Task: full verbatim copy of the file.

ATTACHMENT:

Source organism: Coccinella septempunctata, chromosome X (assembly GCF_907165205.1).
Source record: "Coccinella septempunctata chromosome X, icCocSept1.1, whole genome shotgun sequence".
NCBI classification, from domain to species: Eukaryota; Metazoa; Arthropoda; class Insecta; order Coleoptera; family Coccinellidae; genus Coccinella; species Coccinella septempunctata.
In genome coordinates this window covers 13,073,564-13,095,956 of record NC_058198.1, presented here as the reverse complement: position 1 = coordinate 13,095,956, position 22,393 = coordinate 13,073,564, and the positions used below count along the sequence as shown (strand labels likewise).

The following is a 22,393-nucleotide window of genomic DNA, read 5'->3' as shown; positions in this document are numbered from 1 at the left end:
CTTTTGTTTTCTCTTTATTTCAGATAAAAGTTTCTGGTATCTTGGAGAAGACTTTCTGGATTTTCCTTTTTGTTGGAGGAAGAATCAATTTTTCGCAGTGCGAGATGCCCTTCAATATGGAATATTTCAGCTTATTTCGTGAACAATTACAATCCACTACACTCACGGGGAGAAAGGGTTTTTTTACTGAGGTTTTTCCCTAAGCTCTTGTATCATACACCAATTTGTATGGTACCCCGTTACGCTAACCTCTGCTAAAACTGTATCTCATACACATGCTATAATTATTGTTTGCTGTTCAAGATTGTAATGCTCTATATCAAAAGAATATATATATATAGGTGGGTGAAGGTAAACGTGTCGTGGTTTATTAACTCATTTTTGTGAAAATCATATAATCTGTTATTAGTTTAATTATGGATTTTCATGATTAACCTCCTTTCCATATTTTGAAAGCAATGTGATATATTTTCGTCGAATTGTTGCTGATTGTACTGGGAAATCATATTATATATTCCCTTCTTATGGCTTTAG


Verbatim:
Source organism: Coccinella septempunctata, chromosome X (assembly GCF_907165205.1).
Source record: "Coccinella septempunctata chromosome X, icCocSept1.1, whole genome shotgun sequence".
NCBI classification, from domain to species: Eukaryota; Metazoa; Arthropoda; class Insecta; order Coleoptera; family Coccinellidae; genus Coccinella; species Coccinella septempunctata.
In genome coordinates this window covers 13,073,564-13,095,956 of record NC_058198.1, presented here as the reverse complement: position 1 = coordinate 13,095,956, position 22,393 = coordinate 13,073,564, and the positions used below count along the sequence as shown (strand labels likewise).

The following is a 22,393-nucleotide window of genomic DNA, read 5'->3' as shown; positions in this document are numbered from 1 at the left end:
CTTTTGTTTTCTCTTTATTTCAGATAAAAGTTTCTGGTATCTTGGAGAAGACTTTCTGGATTTTCCTTTTTGTTGGAGGAAGAATCAATTTTTCGCAGTGCGAGATGCCCTTCAATATGGAATATTTCAGCTTATTTCGTGAACAATTACAATCCACTACACTCACGGGGAGAAAGGGTTTTTTTACTGAGGTTTTTCCCTAAGCTCTTGTATCATACACCAATTTGTATGGTACCCCGTTACGCTAACCTCTGCTAAAACTGTATCTCATACACATGCTATAATTATTGTTTGCTGTTCAAGATTGTAATGCTCTATATCAAAAGAATATATATATATAGGTGGGTGAAGGTAAACGTGTCGTGGTTTATTAACTCATTTTTGTGAAAATCATATAATCTGTTATTAGTTTAATTATGGATTTTCATGATTAACCTCCTTTCCATATTTTGAAAGCAATGTGATATATTTTCGTCGAATTGTTGCTGATTGTACTGGGAAATCATATTATATATTCCCTTCTTATGGCTTTAG